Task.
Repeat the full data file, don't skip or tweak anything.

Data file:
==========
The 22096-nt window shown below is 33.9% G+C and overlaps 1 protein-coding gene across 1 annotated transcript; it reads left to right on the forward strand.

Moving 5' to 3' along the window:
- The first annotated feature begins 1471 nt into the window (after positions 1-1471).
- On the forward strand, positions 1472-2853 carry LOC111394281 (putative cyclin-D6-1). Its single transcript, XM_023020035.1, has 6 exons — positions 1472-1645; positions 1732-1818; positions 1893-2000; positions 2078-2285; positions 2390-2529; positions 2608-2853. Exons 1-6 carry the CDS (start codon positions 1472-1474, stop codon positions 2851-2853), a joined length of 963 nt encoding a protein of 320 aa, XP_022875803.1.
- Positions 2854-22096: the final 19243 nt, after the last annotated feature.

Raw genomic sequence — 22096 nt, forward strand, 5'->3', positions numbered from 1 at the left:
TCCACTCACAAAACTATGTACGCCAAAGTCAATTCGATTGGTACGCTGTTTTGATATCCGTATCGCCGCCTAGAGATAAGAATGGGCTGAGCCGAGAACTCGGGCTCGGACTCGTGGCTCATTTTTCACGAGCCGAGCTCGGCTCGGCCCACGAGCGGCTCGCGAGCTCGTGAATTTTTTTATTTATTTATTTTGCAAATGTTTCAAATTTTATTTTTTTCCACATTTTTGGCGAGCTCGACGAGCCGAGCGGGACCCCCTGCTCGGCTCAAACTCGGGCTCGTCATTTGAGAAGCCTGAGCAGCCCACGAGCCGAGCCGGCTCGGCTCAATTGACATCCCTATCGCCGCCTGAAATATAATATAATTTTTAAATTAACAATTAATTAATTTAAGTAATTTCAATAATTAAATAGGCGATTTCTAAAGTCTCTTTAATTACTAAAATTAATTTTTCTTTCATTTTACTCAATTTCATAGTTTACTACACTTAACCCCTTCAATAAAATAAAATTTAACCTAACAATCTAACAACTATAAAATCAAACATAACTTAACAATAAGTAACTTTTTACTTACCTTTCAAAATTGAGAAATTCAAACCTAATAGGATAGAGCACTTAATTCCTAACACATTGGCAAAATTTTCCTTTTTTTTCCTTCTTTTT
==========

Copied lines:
The 22096-nt window shown below is 33.9% G+C and overlaps 1 protein-coding gene across 1 annotated transcript; it reads left to right on the forward strand.

Moving 5' to 3' along the window:
- The first annotated feature begins 1471 nt into the window (after positions 1-1471).
- On the forward strand, positions 1472-2853 carry LOC111394281 (putative cyclin-D6-1). Its single transcript, XM_023020035.1, has 6 exons — positions 1472-1645; positions 1732-1818; positions 1893-2000; positions 2078-2285; positions 2390-2529; positions 2608-2853. Exons 1-6 carry the CDS (start codon positions 1472-1474, stop codon positions 2851-2853), a joined length of 963 nt encoding a protein of 320 aa, XP_022875803.1.
- Positions 2854-22096: the final 19243 nt, after the last annotated feature.

Raw genomic sequence — 22096 nt, forward strand, 5'->3', positions numbered from 1 at the left:
TCCACTCACAAAACTATGTACGCCAAAGTCAATTCGATTGGTACGCTGTTTTGATATCCGTATCGCCGCCTAGAGATAAGAATGGGCTGAGCCGAGAACTCGGGCTCGGACTCGTGGCTCATTTTTCACGAGCCGAGCTCGGCTCGGCCCACGAGCGGCTCGCGAGCTCGTGAATTTTTTTATTTATTTATTTTGCAAATGTTTCAAATTTTATTTTTTTCCACATTTTTGGCGAGCTCGACGAGCCGAGCGGGACCCCCTGCTCGGCTCAAACTCGGGCTCGTCATTTGAGAAGCCTGAGCAGCCCACGAGCCGAGCCGGCTCGGCTCAATTGACATCCCTATCGCCGCCTGAAATATAATATAATTTTTAAATTAACAATTAATTAATTTAAGTAATTTCAATAATTAAATAGGCGATTTCTAAAGTCTCTTTAATTACTAAAATTAATTTTTCTTTCATTTTACTCAATTTCATAGTTTACTACACTTAACCCCTTCAATAAAATAAAATTTAACCTAACAATCTAACAACTATAAAATCAAACATAACTTAACAATAAGTAACTTTTTACTTACCTTTCAAAATTGAGAAATTCAAACCTAATAGGATAGAGCACTTAATTCCTAACACATTGGCAAAATTTTCCTTTTTTTTCCTTCTTTTT